Donald Trump
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Writing for the New York Times on Thursday, reporters revealed that Donald Trump's lawyer, Evan Corcoran, would not be pleading his Fifth Amendment right against self-incrimination.

Corcoran is set to testify to the grand jury in Washington, D.C., over the theft of the documents the former president is accused of snatching upon leaving the White House. Special counsel Jack Smith has worked his way through a number of witnesses around Trump and Mar-a-Lago at a time that the documents were being shifted around.

In the case of Trump's lawyer, it's incredibly rare for attorney-client privilege to be broken, but in this case, four judges agreed that it could be as a result of a crime being committed.

Another lawyer, Jennifer Little, is being brought in to testify. While her work is isolated only to the Fulton County, Georgia grand jury, she was discussing things with Trump at the time of the Mar-a-Lago documents shuffle and the Justice Department's request for the documents back.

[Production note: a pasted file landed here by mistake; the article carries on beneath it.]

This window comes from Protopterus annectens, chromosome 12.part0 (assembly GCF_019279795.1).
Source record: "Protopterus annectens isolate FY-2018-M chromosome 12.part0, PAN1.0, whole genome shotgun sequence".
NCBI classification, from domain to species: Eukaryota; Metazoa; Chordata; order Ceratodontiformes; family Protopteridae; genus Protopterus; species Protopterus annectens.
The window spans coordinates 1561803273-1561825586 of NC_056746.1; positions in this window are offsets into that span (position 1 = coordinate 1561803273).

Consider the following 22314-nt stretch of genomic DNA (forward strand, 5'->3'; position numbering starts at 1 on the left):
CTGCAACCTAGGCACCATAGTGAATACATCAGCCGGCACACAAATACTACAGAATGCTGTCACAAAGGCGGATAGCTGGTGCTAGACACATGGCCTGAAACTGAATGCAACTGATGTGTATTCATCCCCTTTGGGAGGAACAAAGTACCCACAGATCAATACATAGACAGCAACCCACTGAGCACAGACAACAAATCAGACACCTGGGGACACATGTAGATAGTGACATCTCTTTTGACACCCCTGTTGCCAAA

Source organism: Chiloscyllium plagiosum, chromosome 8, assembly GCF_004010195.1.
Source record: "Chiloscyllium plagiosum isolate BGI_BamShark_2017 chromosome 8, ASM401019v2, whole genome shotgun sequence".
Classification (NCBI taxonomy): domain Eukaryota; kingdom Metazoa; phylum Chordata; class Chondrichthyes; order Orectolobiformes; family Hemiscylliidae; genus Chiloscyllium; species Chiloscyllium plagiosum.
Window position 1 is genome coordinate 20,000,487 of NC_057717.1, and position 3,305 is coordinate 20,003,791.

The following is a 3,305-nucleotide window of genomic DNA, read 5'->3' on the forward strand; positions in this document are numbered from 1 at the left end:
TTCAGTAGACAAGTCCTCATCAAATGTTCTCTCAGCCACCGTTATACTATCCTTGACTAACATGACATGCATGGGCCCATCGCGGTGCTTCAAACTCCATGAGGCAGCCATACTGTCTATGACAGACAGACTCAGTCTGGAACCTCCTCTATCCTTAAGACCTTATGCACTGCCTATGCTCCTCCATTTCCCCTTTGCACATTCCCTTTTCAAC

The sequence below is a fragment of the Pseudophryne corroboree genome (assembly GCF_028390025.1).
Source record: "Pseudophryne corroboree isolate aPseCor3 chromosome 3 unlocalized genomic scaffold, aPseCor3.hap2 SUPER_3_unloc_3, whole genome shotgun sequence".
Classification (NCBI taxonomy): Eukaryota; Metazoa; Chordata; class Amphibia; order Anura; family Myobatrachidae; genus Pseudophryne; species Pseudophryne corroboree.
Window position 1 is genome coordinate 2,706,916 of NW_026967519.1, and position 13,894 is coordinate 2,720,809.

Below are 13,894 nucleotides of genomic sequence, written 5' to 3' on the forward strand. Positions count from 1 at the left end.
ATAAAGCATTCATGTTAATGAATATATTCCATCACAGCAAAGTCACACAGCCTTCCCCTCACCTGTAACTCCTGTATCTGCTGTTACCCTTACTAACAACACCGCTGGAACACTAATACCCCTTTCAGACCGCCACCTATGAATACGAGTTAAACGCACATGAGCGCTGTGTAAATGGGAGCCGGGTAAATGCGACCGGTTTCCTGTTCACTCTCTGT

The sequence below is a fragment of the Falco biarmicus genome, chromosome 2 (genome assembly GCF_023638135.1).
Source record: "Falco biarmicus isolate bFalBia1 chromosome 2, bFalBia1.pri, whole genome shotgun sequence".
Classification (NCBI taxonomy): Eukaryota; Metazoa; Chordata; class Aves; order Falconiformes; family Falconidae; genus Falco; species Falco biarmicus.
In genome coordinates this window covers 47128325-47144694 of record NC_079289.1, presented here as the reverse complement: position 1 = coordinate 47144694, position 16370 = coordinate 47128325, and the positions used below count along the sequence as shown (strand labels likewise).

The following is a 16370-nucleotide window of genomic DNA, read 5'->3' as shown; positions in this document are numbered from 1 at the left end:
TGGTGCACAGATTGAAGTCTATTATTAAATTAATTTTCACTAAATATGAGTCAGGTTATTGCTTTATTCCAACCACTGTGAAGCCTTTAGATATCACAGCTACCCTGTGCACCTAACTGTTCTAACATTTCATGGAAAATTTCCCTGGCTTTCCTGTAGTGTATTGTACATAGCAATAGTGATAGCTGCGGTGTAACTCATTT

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"The extraordinary back-and-forth in the past several weeks between Mr. Trump’s lawyers, Mr. Corcoran and his lawyers, and Mr. Smith’s prosecutors — not to mention with multiple witnesses who are also Mr. Trump’s lawyers, as well as all of their lawyers — has turned the federal courthouse in Washington into a bustling hive of Trump-related inquiries," the Times reported.

“The latest example came on Thursday when lawyers for Mr. Trump — including Mr. Corcoran — appeared before a new chief judge, James E. Boasberg, with lawyers for former Vice President Mike Pence," the report closes. "They were there to discuss some issues related to Mr. Pence’s testimony before a grand jury investigating Mr. Trump’s efforts to overturn the 2020 election, an inquiry also being overseen by Mr. Smith, the special counsel.”

Read the full report at the New York Times.